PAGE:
If you drive through the South Loop or Bronzeville on a Saturday morning, there’s a good chance you’ll spot 2nd Ward Alderman Robert Fioretti out on his bicycle. Outgoing and lively, Fioretti would happily take a break from his bike to chat with you, but he might admonish you too. “Don’t take the car,” says Fioretti.
The alderman covers twenty-five miles each weekend, but he’s not your typical weekend warrior. “You’re able to see things, instead of just driving by things,” says Fioretti, who uses his weekly outings as a chance to see his community. Fioretti says he takes notes, calls 311 and “gets things fixed.” He isn’t talking in the abstract: the alderman carries graffiti-removing equipment with him and often goes ahead and makes the repairs himself.
“It’s a great way to stay in touch,” says Fioretti, who is inviting community members to join him for his weekend bike ride on Saturday, July 10. Getting out of a car and onto a bike, he says, will give community members a chance to experience an area they may drive through every day without really noticing what’s around them. “History actually happened at some of these locations,” says Fioretti, whose tour includes dozens of stops. Read the rest of this entry »
By Frank Pulaski
We sat in the restaurant, Huck Finn’s, almost every morning sitting in the restaurant from nine till noon, my father Frank and his friends, George the Greek and Jimmy Figgs, and my uncle Tom, mocking the idea that the world’s highest ideal was work. That work was the gold standard of virtue in society. It was as if you were with escaped convicts, runaways from the labor force. Their eyes were always bloodshot and tearful. Woeful may be a better word. They’d sneak little hits of whiskey into black coffee, watching workers cross the bridge on the way to their jobs. Sometimes, when the restaurant phone rang for a long time, the Greek enacted a little drama. He pretended to answer the phone. Then like magic we were supposed to imagine that we were on break, sitting in the basement of Ford Motor Company, playing cards and drinking whiskey. If you used your imagination, you could almost hear the assembly line roaring overhead, spitting out cars and profits.
The Greek: Hello, yeah, George, right…Hey Frank it’s for you…
Frank: Who is it?
The Greek: It’s Mr. Ford.
Frank: Tell Ford I’m busy. What’s he want?
The Greek: Mr. Ford, Frank says he’s busy, no, Figgs is taking a shit… Can I take a message? Yeah… right… yeah…. Frank, Mr. Ford says he needs more cars… He wants us to get upstairs and crank up the assembly line…
Frank: Yeah, well you tell Ford that if he wants more cars that he can come down here and build them his fucking self.
The Greek: Mr. Ford, Frank says he ain’t gonna do it. If you want more cars, you gotta come down here and build them your fucking self! Read the rest of this entry »
Photo: Sam Feldman
By Sam Feldman
In the architectural renderings, twenty-one high-rises line the south lakefront amid rows of orderly green trees. A newly built pedestrian bridge arcs over the Metra Electric tracks and Lake Shore Drive to connect the shimmering high-rises to the lakefront attractions, which include a new fountain, amphitheater and swimming pool. On the side of each high-rise is visible a symbol that’s slowly sliding from ubiquity to oblivion: the Chicago 2016 logo.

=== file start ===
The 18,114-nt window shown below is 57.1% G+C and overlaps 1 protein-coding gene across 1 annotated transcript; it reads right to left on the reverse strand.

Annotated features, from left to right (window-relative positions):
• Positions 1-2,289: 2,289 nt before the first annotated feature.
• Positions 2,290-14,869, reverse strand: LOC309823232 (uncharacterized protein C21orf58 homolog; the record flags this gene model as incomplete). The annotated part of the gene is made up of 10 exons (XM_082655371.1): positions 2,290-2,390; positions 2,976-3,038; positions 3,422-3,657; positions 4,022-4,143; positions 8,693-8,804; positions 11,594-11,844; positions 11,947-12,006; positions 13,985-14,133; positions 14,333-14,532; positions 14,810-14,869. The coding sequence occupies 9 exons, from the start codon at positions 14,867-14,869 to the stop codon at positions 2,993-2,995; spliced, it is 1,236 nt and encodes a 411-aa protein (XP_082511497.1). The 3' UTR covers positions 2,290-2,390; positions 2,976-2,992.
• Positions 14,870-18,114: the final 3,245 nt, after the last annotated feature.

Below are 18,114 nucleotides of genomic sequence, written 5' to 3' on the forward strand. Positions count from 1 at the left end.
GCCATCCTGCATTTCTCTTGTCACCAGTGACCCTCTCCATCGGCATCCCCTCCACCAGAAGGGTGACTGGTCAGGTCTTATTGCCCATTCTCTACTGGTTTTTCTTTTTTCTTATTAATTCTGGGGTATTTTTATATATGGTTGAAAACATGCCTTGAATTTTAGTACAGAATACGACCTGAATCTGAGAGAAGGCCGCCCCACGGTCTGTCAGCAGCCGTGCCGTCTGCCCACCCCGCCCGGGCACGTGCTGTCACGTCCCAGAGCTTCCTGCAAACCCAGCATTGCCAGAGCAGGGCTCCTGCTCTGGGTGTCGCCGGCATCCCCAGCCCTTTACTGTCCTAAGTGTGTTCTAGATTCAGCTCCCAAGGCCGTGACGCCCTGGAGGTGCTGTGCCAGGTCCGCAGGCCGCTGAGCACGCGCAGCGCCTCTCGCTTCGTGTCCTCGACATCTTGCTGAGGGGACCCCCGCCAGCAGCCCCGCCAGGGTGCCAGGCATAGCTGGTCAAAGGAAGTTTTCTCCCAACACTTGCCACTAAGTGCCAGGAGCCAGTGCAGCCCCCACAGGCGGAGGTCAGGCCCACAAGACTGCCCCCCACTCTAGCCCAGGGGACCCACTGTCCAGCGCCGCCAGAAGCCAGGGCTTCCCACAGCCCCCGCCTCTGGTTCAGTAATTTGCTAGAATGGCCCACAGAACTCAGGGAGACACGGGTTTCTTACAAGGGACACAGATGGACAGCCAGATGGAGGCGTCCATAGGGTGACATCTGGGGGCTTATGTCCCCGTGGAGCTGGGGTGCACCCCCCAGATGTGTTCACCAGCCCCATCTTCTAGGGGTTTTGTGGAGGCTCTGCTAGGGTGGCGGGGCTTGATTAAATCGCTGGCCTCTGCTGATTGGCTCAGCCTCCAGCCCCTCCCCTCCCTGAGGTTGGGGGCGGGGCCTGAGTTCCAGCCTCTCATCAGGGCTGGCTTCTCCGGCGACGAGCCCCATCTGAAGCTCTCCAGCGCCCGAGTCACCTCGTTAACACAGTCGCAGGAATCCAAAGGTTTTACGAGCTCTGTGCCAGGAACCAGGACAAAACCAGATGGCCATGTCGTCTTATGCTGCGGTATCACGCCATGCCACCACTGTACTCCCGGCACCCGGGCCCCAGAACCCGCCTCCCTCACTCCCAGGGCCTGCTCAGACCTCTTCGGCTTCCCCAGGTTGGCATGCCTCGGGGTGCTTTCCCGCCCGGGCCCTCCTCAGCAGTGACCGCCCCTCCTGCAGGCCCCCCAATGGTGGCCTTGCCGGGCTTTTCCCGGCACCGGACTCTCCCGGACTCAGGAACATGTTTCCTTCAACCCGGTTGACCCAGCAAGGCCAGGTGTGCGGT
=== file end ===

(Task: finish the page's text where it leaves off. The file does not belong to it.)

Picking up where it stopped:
In real life, the scene by the Metra tracks in Bronzeville couldn’t look much different. There’s no fountain, amphitheater or swimming pool, no sleek new bridge to connect the city and the lake; instead of the rows of trees there’s a mostly empty parking lot; and instead of the Olympic Village, there’s a thirty-seven-acre deconstruction site. All that remains of Michael Reese Hospital’s thirty buildings are a few ruined hulks, several as-yet-untouched buildings, and numerous piles of rubble with demolition vehicles posed victoriously overhead. Read the rest of this entry »
“You can’t really create a credible way of moving ahead,” says Doug Dobmeyer, “unless you know the path.” Dobmeyer, a longtime Chicago social activist, has lined this “path” with more than thirty years of research and work with Chicago’s housing issues and emergency social services. Now the Special Collections department at the UIC Library has acquired the Doug Dobmeyer Papers and will have an opening reception April 8 at 3pm. The papers document the many organizations that Dobmeyer participated in, and include media coverage, reports, administrative records and correspondences. Dobmeyer, who among many other efforts spent several years running the homeless shelter in Uptown, talks about the steps the city has made toward improving the quality of life for the homeless, “In the 1980s, when I was the director of the shelter, we had city government sending out inspection teams trying to find reasons to close us down. And since that time, and I will credit Mayor Washington, the attitude of City Hall is totally different.” Dobmeyer is quick to warn, however, that the solutions are still evading us. It is with collections such as the Dobmeyer Papers, he hopes Chicago will be able to truly make progress on such a serious issues as homelessness. (Peter Cavanaugh)